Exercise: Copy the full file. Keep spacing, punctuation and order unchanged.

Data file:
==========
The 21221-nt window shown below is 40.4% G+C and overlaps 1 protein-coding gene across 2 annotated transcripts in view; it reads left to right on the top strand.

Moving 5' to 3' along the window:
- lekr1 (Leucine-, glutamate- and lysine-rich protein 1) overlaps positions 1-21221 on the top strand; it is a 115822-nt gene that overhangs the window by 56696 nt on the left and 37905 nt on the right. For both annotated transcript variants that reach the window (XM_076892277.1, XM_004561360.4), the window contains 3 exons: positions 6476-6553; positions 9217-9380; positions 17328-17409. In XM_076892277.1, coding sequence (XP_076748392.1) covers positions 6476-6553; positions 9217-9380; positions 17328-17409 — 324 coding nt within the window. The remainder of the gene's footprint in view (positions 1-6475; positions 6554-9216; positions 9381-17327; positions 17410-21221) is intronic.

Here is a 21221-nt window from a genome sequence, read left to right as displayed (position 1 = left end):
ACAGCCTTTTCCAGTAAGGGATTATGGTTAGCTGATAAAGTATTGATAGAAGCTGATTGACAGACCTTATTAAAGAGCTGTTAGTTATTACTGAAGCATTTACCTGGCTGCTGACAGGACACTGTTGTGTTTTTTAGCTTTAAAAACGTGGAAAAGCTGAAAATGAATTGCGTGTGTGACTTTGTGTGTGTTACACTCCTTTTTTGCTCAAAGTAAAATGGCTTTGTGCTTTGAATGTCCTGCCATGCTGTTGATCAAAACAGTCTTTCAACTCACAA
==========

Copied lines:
The 21221-nt window shown below is 40.4% G+C and overlaps 1 protein-coding gene across 2 annotated transcripts in view; it reads left to right on the top strand.

Moving 5' to 3' along the window:
- lekr1 (Leucine-, glutamate- and lysine-rich protein 1) overlaps positions 1-21221 on the top strand; it is a 115822-nt gene that overhangs the window by 56696 nt on the left and 37905 nt on the right. For both annotated transcript variants that reach the window (XM_076892277.1, XM_004561360.4), the window contains 3 exons: positions 6476-6553; positions 9217-9380; positions 17328-17409. In XM_076892277.1, coding sequence (XP_076748392.1) covers positions 6476-6553; positions 9217-9380; positions 17328-17409 — 324 coding nt within the window. The remainder of the gene's footprint in view (positions 1-6475; positions 6554-9216; positions 9381-17327; positions 17410-21221) is intronic.

Here is a 21221-nt window from a genome sequence, read left to right as displayed (position 1 = left end):
ACAGCCTTTTCCAGTAAGGGATTATGGTTAGCTGATAAAGTATTGATAGAAGCTGATTGACAGACCTTATTAAAGAGCTGTTAGTTATTACTGAAGCATTTACCTGGCTGCTGACAGGACACTGTTGTGTTTTTTAGCTTTAAAAACGTGGAAAAGCTGAAAATGAATTGCGTGTGTGACTTTGTGTGTGTTACACTCCTTTTTTGCTCAAAGTAAAATGGCTTTGTGCTTTGAATGTCCTGCCATGCTGTTGATCAAAACAGTCTTTCAACTCACAA